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1.  Combination Antiretroviral Use and Preterm Birth 
The Journal of Infectious Diseases  2012;207(4):612-621.
Background. Use of antiretroviral drugs (ARVs) during pregnancy has been associated with higher risk of preterm birth.
Methods. The Pediatric HIV/AIDS Cohort Study network's Surveillance Monitoring for ART Toxicities study is a US-based cohort of human immunodeficiency virus (HIV)–exposed uninfected children. We evaluated maternal ARV use during pregnancy and the risk of any type of preterm birth (ie, birth before 37 completed weeks of gestation), the risk of spontaneous preterm birth (ie, preterm birth that occurred after preterm labor or membrane rupture, without other complications), and the risk of small for gestational age (SGA; ie, a birth weight of <10th percentile for gestational age). Multivariable logistic regression models were used to evaluate the association of ARVs and timing of exposure, while adjusting for maternal characteristics.
Results. Among 1869 singleton births, 18.6% were preterm, 10.2% were spontaneous preterm, and 7.3% were SGA. A total of 89% used 3-drug combination ARV regimens during pregnancy. In adjusted models, the odds of preterm birth and spontaneous preterm birth were significantly greater among mothers who used protease inhibitors during the first trimester (adjusted odds ratios, 1.55 and 1.59, respectively) but not among mothers who used nonnucleoside reverse-transcriptase inhibitor or triple-nucleoside regimens during the first trimester. Combination ARV exposure starting later in pregnancy was not associated with increased risk. No associations were observed between SGA and exposure to combination ARV regimens.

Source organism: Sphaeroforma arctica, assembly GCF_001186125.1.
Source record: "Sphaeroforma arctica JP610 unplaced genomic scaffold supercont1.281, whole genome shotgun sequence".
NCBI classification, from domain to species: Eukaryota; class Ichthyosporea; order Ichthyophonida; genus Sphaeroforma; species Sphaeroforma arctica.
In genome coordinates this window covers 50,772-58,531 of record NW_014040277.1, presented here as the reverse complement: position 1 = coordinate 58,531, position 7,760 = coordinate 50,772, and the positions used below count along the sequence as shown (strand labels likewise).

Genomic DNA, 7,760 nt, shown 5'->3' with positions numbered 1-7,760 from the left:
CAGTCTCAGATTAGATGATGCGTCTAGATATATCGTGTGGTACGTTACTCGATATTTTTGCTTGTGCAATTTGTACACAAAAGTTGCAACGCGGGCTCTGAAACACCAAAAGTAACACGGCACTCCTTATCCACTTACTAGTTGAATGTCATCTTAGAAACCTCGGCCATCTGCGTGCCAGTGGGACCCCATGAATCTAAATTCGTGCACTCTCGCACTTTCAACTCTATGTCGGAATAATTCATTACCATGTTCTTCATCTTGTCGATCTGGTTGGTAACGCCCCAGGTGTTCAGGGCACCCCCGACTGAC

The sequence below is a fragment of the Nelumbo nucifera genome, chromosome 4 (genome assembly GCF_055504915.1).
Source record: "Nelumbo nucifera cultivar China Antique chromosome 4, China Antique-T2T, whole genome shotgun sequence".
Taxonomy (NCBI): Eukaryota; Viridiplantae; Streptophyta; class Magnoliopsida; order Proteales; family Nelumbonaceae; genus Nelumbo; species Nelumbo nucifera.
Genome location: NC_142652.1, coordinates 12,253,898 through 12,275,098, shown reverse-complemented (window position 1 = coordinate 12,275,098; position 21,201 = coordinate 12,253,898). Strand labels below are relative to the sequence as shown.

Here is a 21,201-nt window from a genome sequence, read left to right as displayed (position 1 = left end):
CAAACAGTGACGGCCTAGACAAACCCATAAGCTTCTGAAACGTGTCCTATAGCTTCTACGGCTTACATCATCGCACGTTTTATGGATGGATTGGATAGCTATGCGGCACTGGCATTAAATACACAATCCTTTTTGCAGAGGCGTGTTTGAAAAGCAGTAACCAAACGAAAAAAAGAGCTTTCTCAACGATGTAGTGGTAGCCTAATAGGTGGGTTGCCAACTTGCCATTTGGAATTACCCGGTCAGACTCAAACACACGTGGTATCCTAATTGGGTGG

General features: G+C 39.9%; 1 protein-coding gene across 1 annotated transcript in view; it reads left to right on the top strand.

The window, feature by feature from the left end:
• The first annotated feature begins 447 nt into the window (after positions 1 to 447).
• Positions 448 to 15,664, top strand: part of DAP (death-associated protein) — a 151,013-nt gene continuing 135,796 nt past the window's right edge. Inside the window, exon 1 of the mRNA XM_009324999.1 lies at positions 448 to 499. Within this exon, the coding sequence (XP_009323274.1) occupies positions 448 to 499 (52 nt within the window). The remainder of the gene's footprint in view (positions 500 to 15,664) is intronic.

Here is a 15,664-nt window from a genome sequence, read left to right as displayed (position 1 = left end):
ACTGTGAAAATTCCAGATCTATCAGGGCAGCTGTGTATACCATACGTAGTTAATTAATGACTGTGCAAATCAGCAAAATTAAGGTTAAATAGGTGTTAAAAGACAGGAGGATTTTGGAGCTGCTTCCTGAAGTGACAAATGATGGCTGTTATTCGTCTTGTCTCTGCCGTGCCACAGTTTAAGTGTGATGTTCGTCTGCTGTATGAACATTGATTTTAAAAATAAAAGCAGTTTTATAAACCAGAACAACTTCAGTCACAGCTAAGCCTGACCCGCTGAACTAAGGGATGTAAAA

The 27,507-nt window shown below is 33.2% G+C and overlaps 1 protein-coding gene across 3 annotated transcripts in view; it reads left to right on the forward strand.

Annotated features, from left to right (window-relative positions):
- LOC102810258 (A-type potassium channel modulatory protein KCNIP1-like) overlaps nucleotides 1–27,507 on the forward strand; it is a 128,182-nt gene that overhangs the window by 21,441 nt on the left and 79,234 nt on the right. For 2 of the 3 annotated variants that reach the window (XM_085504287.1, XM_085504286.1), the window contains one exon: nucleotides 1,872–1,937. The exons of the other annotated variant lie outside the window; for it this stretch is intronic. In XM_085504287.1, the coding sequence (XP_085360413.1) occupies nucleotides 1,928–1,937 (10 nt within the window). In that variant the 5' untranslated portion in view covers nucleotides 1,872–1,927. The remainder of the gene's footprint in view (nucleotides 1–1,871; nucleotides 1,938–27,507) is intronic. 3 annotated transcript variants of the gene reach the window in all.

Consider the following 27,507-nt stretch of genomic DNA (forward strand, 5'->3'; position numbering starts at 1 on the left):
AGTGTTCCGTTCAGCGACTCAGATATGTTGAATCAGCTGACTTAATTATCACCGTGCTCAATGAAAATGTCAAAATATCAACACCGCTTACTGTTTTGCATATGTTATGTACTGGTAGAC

Conclusions. Protease inhibitor use early in pregnancy may be associated with increased risk for prematurity.
doi:10.1093/infdis/jis728
PMCID: PMC3549601  PMID: 23204173